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Media Partner In Scaling Up Malaria Control In Cameroon 

By Ernest Sumelong

Media owners and managers in the Southwest and Northwest Regions have agreed to work with Government and its major partner, Global Fund, in the fight against malaria. They will engage in actions to sensitise the public on preventing and combating the illness in the country.

Workshop facilitators; Ofal, Dr. Tchekounkouo and Keumeni, talking to media managers

The media managers met for a two-day workshop on; "Scaling Up Malaria Control for Impact in Cameroon", that took place in Bafut, Northwest Region, from June 30 to July 1. The Post learnt that the Bafut workshop was one of three workshops bringing together media owners and managers of public, private and community media outlets throughout the country, to play a leading role in sensitising the public about the project.

Having been enlightened about the project and its objectives and what role the media should play, participants committed their media outfits to be partners in the "Scaling Up Malaria Control for Impact in Cameroon" project.

"Scaling Up Malaria Control for Impact in Cameroon" is an initiative of the Cameroon Government, which is being funded by the Global Fund, under the Global Fund Round 9 Malaria Project, to run from January 2011 to December 2015. The project aims at reducing by 50 percent morbidity and mortality related to malaria by 2015.

This would be achieved by distributing some eight million long-lasting insecticidal nets to the entire population, and ensure that, at least, over 80 percent of the population, especially pregnant women and children less than five years sleep under them.

Stakeholders in the campaign also hope to treat at least 80 percent of malaria cases on the national territory, while reinforcing the management capacity of the National Malaria Control Programme. To ensure its success, Government, through the Ministry of Public Health, is working with Civil Society Organisations to implement the project.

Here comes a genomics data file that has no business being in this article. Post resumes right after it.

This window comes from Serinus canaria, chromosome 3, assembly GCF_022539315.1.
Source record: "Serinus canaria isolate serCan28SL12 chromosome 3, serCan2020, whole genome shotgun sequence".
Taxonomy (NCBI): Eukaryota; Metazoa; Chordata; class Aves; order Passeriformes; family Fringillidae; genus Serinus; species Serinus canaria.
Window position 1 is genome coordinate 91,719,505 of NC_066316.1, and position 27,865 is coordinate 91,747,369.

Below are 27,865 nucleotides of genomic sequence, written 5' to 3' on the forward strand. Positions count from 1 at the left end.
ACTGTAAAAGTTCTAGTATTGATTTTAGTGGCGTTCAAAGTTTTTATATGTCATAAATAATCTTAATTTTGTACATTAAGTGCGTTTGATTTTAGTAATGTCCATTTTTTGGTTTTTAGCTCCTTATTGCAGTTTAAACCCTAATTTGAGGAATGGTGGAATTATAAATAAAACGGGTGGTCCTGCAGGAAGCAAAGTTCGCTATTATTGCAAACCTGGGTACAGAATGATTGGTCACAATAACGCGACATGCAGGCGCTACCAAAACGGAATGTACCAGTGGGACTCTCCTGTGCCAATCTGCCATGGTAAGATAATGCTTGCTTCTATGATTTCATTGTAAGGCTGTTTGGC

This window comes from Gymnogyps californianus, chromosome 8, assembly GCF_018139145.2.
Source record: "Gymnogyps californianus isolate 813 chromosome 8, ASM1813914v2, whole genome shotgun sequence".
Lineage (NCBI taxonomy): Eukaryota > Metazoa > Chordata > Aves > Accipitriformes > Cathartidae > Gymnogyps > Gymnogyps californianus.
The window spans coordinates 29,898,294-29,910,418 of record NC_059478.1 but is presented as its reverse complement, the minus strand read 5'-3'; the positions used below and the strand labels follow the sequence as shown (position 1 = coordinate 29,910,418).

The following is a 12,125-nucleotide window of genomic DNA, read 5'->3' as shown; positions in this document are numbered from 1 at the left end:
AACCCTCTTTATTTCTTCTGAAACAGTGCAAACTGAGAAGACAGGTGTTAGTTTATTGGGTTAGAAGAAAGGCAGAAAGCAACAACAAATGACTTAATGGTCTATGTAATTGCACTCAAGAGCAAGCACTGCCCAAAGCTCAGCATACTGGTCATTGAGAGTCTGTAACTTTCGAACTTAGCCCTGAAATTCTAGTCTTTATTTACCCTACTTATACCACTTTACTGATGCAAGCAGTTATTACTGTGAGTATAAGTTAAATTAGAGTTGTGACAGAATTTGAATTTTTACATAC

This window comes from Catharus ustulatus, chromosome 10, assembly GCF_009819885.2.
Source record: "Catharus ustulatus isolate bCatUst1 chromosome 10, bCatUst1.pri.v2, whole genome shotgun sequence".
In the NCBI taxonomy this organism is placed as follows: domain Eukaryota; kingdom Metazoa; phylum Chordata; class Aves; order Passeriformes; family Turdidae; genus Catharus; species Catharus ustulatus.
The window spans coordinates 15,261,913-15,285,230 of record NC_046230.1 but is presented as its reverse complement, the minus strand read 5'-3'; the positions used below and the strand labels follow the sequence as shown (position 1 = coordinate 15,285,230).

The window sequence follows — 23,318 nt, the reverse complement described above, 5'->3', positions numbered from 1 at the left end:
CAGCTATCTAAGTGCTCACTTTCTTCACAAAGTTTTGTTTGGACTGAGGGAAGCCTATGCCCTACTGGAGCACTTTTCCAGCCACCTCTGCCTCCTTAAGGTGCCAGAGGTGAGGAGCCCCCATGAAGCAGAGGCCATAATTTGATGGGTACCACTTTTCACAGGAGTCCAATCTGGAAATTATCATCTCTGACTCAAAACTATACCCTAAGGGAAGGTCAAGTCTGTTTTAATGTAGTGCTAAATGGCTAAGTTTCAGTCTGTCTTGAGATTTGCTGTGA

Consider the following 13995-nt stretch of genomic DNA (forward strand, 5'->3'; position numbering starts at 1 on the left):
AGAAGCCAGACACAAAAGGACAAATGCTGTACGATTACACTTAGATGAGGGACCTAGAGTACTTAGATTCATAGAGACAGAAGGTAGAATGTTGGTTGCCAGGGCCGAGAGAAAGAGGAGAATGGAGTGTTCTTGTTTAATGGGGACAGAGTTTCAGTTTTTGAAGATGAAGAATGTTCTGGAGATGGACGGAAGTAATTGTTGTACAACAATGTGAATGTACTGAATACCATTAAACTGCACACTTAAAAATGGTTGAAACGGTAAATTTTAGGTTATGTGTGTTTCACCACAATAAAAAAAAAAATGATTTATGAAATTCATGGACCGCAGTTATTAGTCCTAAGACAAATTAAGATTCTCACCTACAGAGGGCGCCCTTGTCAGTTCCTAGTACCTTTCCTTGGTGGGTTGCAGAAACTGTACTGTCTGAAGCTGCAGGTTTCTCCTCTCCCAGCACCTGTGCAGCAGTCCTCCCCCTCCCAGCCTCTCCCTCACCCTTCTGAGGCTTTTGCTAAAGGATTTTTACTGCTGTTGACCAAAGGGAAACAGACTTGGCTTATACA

Thus, the National Malaria Control Programme, Plan Cameroon, Association Camerounaise pour le Marketing Social, ACMS, Malaria Consortium-Cameroon Coalition Against Malaria, MC-CCAM, and Institut pour la Recherch, le developpement Socio-economique et la Communication, IRESCO, are working together at different levels. Thousands of community based organisations and other actors would be trained to implement it.

To achieve greater success, the media was given pride of place and called to be a partner. At the end of the workshop, participants designed what they deemed were best ways of handling communication and sensitisation. These, among other things, involved formulating programmes and creating columns in audio visual and print media in order to better reach the public.

According to Florine Keumeni, Zonal Health Coordinator, Global Fund Round 9 Malaria Project under MC-CCAM and facilitator at the workshop, they would involve every sector of the population, including community-based organisations and traditional and religious authorities.

"We are very optimistic about the project achieving its objective of touching every segment of the population as malaria concerns everyone. The project has been well designed and everything is being done to ensure its success. We will engage is huge sensitisation and mobilisation campaign to get all on board," Keumeni said.

James Utia Ofal, Zonal Health Coordinator, Global Fund Malaria Project, Plan Cameroon, and Dr. Odile Tchekountouo, Coordinator of the Regional Malaria Control Unit, corroborated Keumeni. They were pleased with the working spirit at the workshop and the commitment and partnership in the project.

Ernest Kanjo, a representative of IRESCO, highlighted a communication plan designed to meet the various sectors of the population during the campaign. Opening the workshop, Northwest Delegate of Public Health, Dr. Victor Ndiforchu, said previous health campaigns failed because they excluded the media. He said the media was the backbone of the success of the project.

Exhorting the media to play its role well, he emphasised on the judicious and transparent use of resources, so that the project should have impact in the country. Malaria remains the leading cause of disease and death among children under five in Cameroon. It is responsible for 44 percent of cases of diseases among pregnant women and cause of 48 percent of hospitalisation.

Thus, according to health officials, it causes poverty as it reduces the income of the average household in Cameroon. Even though it is considered number one killer in Africa, it is preventable through hygiene and sanitation and by sleeping under treated mosquito nets.

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